Herve Gallaire, chief technology officer and president of Xeroxs Innovation Group, said plastic transistors and other technologies his team is developing could show up in new types of devices that will transform the way people work. "The office of the future will be very distributed, very networked," said Gallaire. "People will be connected with devices we know todaybut many more of themand they will be connected a lot more with their PDA [or] their phone. For example, your PDA could be the interface of your multifunction printer or scanner, and doing that would enable you to have your security connected through that particular device instead of separately on many different devices.Gallaire said Xerox scientists are working toward that vision. "We are developing wireless, mobile capabilities on our devices," Gallaire said. "In terms of software, we do have a significant effort in the area of ubiquitous computing. You hear a lot about that, but were trying to really make that a reality." Check out eWEEK.coms Desktop & Notebook Center at http://desktop.eweek.com for the latest news in desktop and notebook computing.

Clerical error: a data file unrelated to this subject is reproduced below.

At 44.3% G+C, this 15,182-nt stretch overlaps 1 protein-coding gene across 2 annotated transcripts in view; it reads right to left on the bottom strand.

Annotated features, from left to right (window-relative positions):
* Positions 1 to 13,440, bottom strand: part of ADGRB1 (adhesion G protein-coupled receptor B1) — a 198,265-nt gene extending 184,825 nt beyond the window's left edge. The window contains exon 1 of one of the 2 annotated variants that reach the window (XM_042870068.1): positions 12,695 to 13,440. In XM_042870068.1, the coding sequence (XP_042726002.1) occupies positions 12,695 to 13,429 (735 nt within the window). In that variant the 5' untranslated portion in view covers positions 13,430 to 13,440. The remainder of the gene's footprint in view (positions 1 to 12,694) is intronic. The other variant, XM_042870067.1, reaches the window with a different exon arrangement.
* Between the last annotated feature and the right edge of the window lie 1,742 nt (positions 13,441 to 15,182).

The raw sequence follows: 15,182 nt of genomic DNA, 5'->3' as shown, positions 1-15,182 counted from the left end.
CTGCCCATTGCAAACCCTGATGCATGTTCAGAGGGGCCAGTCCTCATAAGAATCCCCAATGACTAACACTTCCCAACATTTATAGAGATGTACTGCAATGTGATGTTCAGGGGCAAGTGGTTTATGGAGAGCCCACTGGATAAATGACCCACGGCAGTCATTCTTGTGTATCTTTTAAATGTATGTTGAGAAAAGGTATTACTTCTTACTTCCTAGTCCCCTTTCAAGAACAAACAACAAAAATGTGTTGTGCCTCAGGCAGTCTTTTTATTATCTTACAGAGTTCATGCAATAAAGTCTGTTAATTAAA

"Another direction is that all of these devices will be portals to Web services; in fact, youll be able to access applications and get the output of these applications through any of these devices," said Gallaire. "In the future, devices will play a much larger role, becoming completely integrated in your environment."